Thursday, May 03, 2007


National Day of Prayer

Reading the news this morning, I discovered that since 1988 the first Thursday in May has been designated as the National Day of Prayer. Festivities will be occurring in downtown Nashville today to mark the occasion. I am grateful that we live in a nation where people are free to assemble and to pray publicly. For people of faith, prayer is an essential part of expressing our interconnectedness to God as well as to those for whom we pray.

However, I must admit that we often find it easier to pray for one another with our words than to act on behalf of one another with our lives. Even so, both prayer and action are important to lives of faith; and lately, I have been engaged in a great deal of both.

I pray for the Governor, even in my grief and anger over his decision not to extend the moratorium, because I believe that it is my call as a Christian to pray for him and to pray for his intervention in the Philip Workman case. I pray for the family and friends of Lt. Ronald Oliver who continue to suffer as the death penalty system drags up their pain each and every time an execution date is set. I pray for Philip Workman, his family, and friends, who for the sixth time, endure the agony, the torture, of facing another execution date, another death watch, another last meal. I pray for all those sitting on death row in Tennessee who, in a few days, will hear the correctional officers come to take Philip from his cell again for what may be the last time. I pray for all those participating in the execution who work for the Department of Corrections, who do the dirty job on our behalf. I pray all of us, citizens of Tennessee, who participate in the murder of another human being every time there is an execution.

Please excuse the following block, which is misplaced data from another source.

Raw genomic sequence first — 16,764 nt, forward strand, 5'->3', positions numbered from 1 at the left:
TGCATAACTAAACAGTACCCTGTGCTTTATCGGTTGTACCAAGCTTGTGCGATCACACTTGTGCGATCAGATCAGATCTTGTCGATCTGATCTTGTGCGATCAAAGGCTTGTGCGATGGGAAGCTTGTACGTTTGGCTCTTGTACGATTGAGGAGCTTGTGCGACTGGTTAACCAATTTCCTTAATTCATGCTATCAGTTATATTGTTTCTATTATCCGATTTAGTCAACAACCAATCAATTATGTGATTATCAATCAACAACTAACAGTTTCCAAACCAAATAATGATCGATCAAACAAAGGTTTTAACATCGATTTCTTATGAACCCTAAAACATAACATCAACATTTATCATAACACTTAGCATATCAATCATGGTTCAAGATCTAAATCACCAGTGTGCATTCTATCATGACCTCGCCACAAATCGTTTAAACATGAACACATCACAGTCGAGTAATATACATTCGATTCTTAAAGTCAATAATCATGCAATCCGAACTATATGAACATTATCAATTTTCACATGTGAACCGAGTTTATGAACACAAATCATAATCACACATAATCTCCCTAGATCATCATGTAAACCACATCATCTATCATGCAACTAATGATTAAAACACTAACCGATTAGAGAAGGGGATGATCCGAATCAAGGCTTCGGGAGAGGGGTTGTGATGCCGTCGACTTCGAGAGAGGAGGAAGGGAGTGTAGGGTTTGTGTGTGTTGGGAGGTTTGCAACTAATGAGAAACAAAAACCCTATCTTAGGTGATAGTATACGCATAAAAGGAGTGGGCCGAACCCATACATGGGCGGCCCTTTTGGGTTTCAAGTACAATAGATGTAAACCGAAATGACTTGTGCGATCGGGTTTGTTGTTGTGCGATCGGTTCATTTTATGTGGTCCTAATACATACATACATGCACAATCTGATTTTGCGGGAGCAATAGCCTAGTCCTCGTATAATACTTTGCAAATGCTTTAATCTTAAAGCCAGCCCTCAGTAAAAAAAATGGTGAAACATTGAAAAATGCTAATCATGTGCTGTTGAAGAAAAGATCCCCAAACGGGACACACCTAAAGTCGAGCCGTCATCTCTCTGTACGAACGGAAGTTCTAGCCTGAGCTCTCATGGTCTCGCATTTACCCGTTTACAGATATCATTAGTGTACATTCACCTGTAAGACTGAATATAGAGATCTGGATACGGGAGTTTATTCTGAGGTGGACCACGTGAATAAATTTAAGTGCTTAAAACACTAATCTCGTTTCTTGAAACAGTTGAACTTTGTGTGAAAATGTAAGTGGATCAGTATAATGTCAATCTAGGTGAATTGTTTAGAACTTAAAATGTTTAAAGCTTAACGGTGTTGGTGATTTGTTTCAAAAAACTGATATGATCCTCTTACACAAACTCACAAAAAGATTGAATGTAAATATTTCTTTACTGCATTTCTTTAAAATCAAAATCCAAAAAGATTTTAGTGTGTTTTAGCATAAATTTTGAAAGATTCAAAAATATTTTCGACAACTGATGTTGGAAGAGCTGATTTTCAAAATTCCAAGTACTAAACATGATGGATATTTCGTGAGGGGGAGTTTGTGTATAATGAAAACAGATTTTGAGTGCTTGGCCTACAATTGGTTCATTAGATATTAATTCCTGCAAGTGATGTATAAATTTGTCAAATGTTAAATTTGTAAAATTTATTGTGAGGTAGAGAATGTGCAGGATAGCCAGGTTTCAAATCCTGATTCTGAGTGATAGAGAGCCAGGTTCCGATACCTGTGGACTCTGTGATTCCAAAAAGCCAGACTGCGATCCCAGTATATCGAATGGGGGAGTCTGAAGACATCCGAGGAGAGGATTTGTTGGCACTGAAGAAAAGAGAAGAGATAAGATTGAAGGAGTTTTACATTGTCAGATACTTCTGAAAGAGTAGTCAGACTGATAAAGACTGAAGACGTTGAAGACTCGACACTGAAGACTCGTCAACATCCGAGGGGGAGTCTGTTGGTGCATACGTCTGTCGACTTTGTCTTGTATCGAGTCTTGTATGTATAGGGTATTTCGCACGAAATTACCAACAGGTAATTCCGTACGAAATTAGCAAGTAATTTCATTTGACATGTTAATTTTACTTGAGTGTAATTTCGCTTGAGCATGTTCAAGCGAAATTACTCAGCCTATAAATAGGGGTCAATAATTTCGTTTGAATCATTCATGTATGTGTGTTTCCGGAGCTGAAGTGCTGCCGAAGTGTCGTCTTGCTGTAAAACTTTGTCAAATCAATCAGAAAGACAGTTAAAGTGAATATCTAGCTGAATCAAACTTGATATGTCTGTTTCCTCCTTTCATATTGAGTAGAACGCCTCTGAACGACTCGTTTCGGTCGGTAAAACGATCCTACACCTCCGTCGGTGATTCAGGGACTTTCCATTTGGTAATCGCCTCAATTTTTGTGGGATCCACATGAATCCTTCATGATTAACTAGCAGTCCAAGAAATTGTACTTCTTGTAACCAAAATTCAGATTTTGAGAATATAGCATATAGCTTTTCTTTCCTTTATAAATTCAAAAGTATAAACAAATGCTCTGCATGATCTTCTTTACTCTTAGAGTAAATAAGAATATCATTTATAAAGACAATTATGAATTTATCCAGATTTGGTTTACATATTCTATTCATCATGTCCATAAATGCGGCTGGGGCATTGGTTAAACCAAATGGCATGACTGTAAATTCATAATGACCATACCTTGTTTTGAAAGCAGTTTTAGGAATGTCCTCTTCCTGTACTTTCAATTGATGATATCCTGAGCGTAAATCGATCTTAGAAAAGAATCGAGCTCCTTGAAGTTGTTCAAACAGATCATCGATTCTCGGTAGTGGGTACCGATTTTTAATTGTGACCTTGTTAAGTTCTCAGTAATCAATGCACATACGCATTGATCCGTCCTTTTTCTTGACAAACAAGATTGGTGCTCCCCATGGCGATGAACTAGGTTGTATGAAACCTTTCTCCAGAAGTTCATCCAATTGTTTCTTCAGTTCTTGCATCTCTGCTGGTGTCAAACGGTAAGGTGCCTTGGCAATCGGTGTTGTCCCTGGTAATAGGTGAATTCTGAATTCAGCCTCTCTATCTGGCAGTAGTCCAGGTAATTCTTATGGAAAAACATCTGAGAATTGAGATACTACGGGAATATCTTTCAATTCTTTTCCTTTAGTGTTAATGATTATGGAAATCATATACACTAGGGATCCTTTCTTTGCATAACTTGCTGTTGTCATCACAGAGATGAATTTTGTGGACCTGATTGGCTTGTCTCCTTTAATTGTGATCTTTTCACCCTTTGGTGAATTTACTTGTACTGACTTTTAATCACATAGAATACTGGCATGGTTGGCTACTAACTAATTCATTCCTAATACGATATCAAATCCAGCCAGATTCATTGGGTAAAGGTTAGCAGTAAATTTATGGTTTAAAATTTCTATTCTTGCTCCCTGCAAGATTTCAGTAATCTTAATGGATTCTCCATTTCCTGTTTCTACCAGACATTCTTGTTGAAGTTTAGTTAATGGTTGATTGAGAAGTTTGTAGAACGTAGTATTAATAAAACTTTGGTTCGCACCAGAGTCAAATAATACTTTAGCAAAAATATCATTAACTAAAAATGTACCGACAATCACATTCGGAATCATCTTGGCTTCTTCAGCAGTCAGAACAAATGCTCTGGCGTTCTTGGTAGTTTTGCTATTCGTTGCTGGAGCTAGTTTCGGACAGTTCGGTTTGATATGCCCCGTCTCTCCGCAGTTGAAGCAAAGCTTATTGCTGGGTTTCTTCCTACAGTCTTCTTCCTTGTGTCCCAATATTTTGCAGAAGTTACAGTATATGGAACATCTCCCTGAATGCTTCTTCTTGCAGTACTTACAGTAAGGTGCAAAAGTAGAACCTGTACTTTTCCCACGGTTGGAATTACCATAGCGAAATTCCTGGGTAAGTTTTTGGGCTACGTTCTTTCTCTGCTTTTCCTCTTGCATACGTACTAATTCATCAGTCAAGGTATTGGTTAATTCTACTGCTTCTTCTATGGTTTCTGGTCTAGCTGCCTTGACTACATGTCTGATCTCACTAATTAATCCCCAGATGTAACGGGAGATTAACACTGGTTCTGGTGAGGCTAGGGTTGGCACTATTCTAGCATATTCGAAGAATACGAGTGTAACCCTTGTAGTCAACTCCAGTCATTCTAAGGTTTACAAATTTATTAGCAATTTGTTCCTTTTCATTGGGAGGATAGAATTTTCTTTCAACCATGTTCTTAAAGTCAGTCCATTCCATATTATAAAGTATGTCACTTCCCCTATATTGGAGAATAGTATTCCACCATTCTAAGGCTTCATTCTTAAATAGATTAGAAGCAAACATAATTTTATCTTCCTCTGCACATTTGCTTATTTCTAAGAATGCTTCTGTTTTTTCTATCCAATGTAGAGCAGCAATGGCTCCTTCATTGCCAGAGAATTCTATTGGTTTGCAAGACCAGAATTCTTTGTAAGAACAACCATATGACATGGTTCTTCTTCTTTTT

During this National Day of Prayer celebration going on downtown today, I wonder if anyone will pray for Philip Workman, for the Olivers, for our society which seems to put much more faith in violence than in God and in Jesus' way of nonviolence. I hope that we will all keep praying and acting in ways that demonstrate the powers of love, mercy, and forgiveness that are central to our faith, even as we face the difficult days ahead in Tennessee. And so, I will keep praying and acting for an end to the death penalty in Tennessee. I hope you will do the same.
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